How to cook, cooking for beginners, cooking without recipes

From The Dark Side of the Fridge – Tacos, Gringo-Style

Please do not look for any recipes here. I don’t generally use them. The point of this little blog is to share process – because you can get dinner on the table a lot faster if you don’t follow recipes. And I’m all about the fast, healthy(ish), cheap and it had better be tasty.

Man, I was exhausted when I got home last Thursday from a day of errands and chasing dollars. The Beloved Spouse wasn’t feeling much perkier, either. A lack of funding and an attempt to eat healthier ruled out dialing for dinner. And the pound of ground beef we had was frozen solid, too. So what to do?

The gringo-style of tacos dorados that my mom served me when I was a kid. Some of my Latina friends serve these with the ground beef fried in the taco shell. We always just sauteed the beef separately and just called them tacos. It actually comes together pretty quickly. The one downside is the clean up factor – it does make a mess.

I popped the frozen block of ground beef into the nuke-o-matic and used the defrost setting for the whole one-pound. I don’t like defrosting my meat all the way this way because you usually get cooked bits and that’s not tasty. But since my microwave defrosts things in stages, I let it go for the first round or so, then started pulling off thawed meat and putting it in the frying pan. I also put the remaining frozen block in the pan and got it all going over medium low heat.

I know, I know – you’re not supposed to cook meat that’s still frozen. It steams it and/or dries it out, depending on who you’re reading. Well, pshaw, pshaw. When dinner needs to get onto the table, I’m not waiting for things to thaw out slowly or in the nuker. I push the thawed bits to one side of the frying pan, center the part of the pan with the frozen meat over the flame and scrape off the browned bits, then flip the frozen piece, breaking it up where I can. And that’s what I did this time, using the times the frozen meat was cooking to chop the bejeebers out of an onion. Note to Self – do up video of how to chop an onion for this blog.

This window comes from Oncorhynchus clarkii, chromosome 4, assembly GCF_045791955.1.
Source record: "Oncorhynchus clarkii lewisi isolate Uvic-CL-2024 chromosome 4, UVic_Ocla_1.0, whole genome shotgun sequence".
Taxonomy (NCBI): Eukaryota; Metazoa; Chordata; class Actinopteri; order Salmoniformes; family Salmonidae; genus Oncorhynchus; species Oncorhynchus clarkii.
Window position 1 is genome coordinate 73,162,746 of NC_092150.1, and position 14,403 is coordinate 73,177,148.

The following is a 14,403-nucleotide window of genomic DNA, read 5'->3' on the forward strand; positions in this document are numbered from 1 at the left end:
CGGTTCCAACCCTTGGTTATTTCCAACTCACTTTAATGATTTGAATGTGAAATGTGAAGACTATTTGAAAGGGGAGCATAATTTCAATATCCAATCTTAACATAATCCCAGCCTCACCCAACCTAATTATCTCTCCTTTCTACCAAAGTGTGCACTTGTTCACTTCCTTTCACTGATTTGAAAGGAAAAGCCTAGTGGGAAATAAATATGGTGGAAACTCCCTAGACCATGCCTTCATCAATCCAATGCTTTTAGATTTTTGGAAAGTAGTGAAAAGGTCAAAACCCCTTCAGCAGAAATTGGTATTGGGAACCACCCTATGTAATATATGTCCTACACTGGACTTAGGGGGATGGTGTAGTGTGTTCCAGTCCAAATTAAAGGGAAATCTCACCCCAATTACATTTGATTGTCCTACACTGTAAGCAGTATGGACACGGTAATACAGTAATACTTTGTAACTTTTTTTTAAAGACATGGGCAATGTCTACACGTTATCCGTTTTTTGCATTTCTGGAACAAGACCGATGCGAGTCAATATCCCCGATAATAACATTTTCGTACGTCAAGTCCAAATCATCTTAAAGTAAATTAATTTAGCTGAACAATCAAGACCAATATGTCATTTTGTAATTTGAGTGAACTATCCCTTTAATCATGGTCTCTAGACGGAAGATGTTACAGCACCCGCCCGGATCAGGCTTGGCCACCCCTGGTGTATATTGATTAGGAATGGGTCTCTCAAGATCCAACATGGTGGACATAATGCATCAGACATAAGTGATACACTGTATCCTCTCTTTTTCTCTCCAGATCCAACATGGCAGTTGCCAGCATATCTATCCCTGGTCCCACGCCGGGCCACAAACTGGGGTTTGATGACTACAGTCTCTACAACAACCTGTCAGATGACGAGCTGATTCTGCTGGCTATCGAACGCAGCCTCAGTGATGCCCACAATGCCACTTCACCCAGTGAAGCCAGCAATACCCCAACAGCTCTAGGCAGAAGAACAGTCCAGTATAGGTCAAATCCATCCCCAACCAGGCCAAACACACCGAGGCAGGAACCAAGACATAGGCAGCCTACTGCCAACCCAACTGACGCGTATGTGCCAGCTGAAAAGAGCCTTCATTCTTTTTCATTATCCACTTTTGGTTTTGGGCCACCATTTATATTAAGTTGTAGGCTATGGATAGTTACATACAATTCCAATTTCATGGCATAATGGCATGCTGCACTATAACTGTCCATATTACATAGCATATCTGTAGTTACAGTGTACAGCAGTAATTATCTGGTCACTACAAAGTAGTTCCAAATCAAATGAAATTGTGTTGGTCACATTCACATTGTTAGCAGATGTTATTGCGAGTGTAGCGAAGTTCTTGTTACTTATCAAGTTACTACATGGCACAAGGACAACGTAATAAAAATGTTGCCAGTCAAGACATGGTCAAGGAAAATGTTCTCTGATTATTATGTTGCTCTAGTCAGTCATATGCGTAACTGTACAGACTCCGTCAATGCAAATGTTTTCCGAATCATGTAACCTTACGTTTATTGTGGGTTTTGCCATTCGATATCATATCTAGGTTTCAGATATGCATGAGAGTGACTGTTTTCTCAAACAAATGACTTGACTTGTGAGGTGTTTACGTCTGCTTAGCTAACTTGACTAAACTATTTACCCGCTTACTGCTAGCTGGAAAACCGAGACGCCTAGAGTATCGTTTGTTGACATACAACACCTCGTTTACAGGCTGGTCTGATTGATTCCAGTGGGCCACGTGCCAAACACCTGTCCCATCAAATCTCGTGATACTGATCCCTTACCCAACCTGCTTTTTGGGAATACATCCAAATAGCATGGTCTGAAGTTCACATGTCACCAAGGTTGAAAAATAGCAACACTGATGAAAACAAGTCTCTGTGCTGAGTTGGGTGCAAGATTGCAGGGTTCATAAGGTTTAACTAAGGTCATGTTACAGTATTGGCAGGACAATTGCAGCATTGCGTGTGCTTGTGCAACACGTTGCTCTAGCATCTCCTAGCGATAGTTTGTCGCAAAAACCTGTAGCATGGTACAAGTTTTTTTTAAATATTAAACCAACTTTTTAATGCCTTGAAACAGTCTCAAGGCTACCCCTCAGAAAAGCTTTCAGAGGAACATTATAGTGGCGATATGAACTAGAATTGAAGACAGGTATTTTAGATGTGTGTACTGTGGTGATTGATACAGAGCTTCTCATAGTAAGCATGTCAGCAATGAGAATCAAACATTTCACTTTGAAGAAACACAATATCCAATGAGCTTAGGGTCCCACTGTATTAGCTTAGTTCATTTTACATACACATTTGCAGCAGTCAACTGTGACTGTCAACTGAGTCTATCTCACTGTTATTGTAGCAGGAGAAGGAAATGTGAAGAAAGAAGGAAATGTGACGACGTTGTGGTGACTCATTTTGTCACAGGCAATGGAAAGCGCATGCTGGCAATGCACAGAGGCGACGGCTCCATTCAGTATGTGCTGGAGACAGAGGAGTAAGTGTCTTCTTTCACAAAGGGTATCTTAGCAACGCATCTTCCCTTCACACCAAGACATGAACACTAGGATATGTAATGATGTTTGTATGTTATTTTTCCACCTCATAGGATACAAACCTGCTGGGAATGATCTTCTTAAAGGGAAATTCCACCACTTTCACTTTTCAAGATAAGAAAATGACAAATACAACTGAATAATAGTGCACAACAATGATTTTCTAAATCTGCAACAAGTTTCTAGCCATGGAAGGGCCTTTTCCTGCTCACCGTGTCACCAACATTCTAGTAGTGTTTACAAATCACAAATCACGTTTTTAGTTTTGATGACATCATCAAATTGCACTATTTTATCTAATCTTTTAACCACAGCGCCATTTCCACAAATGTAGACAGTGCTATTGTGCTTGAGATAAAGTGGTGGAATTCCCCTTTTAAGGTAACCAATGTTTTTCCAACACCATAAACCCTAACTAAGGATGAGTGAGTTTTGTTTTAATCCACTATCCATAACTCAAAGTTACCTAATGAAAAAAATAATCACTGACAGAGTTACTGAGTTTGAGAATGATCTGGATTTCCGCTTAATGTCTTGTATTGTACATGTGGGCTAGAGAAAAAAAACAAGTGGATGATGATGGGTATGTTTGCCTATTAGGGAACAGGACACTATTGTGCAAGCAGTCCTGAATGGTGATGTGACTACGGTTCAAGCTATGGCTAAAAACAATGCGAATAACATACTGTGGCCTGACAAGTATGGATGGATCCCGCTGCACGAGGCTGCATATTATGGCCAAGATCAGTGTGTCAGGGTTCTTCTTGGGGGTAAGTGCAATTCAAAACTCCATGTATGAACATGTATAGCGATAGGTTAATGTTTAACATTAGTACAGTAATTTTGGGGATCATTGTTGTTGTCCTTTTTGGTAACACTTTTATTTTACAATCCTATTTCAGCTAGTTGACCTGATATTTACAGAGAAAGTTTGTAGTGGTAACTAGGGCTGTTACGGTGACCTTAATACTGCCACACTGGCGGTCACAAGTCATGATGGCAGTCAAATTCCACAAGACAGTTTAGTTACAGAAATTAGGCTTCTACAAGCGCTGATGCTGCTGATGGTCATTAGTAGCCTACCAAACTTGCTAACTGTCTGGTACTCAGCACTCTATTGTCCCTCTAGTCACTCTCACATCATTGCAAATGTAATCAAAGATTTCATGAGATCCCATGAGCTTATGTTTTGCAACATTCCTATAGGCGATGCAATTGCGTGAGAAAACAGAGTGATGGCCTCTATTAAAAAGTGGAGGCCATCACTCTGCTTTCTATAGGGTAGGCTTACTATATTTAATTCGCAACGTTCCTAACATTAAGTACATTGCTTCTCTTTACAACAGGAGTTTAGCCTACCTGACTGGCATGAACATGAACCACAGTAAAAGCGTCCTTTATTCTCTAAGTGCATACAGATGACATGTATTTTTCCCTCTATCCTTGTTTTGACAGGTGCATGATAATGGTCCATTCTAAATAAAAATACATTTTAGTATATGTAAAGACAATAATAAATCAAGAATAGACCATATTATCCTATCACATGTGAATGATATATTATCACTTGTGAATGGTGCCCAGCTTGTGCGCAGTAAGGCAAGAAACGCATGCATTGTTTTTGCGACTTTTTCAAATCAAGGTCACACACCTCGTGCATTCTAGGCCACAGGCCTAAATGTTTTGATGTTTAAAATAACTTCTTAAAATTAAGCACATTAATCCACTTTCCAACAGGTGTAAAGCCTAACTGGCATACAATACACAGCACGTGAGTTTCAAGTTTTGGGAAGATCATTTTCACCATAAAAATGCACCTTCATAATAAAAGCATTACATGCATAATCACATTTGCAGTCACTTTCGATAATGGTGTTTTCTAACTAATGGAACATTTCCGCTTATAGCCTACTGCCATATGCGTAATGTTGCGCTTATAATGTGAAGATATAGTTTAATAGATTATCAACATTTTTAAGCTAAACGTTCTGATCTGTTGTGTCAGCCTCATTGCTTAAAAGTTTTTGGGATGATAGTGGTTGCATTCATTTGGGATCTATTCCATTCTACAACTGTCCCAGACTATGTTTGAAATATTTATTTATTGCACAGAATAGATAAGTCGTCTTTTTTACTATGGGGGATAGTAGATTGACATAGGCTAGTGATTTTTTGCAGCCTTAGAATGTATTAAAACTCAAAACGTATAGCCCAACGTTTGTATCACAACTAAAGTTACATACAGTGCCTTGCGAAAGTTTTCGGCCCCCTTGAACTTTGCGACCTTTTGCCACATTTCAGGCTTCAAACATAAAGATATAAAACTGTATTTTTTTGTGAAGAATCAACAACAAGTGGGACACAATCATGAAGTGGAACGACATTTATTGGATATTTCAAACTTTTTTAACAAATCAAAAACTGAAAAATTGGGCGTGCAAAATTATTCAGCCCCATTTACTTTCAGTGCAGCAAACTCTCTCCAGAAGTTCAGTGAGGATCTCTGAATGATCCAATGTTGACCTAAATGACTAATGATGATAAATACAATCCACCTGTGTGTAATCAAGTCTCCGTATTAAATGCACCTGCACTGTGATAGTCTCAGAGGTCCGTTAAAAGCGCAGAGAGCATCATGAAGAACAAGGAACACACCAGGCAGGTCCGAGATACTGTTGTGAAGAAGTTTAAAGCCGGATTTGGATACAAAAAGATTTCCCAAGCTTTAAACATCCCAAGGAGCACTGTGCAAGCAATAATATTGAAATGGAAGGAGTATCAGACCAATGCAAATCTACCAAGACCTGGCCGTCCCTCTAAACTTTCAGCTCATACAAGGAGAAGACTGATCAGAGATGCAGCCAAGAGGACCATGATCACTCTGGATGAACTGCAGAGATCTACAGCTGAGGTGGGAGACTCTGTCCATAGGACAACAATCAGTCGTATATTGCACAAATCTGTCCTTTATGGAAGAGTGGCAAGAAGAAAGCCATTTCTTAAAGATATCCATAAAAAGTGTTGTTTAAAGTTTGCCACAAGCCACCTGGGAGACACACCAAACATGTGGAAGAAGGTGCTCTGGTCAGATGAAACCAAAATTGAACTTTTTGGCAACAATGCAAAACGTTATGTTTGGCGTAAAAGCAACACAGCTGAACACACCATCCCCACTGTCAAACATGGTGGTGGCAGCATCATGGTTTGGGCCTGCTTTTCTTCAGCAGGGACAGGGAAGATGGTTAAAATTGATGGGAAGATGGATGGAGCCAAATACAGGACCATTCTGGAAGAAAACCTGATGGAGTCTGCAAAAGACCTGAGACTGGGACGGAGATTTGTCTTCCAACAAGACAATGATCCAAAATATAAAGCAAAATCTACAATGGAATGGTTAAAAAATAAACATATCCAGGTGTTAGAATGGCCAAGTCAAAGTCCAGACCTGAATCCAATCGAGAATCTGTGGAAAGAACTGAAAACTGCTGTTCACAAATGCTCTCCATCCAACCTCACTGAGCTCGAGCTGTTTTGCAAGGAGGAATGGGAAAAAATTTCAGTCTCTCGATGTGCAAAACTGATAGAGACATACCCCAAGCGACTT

The magic of a rib rack for draining taco shells

The magic of a rib rack for draining taco shells

Once the meat was mostly thawed and partly browned, I added the onion and about a tablespoon full of ground cumin and a quarter to half teaspoon of cayenne. Second Note to Self – do up video of how to measure into your hand. Got all that stirred up and put on low heat to cook through and stay warm. The Beloved Spouse chopped up some lettuce, pulled the shredded cheese from the freezer, sliced some black olives and dished out some light sour cream. We also usually do up some tomatoes, but this time of year, there aren’t any good ones to be had. These all went into little dishes. See what I meant about the mess?

But that’s only the beginning of the mess. Now, I did use the nuker to thaw my tortillas since these are very handy to buy in bulk and keep in the freezer. Dried them off with a bit of paper towel that I later re-used to drain the oil. We have a small rack that makes draining taco shells really easy – it’s actually a rack you use in small BBQs to hold ribs. I put that on a cookie sheet, paper towels underneath, and get the small fry pan ready with a couple tablespoons of oil. Basically, you want to be able to cover the tortilla. IMG_20150108_185539080

Once the oil is hot, slide the tortilla into the oil, let it soak just a nano-second, then pull it out and flip it. Give it another nano-second or two, then fold one edge over to make a half-moon shape. Flip again, then pull the shell out of the oil and drain on paper, a lint-free towel or a rack. Depending on how many of these you’re doing (we did seven for the two of us), alert everyone that dinner is two to five minutes out and see to it that someone has set the table. Or you can before you start the tortillas. We put about a third of the meat in a bowl, reserving the rest for a taco salad at some later date (boy, will that make that dinner easier), then put spoons in all the fixings so we could stuff our tacos to our respective preferences. Dinner landed on the table in just a little under 30 minutes, and that included time to take the photos.

And then we collapsed. The mess waited.

Anne Louise Bannon

Please talk to me. I'd love to hear from you.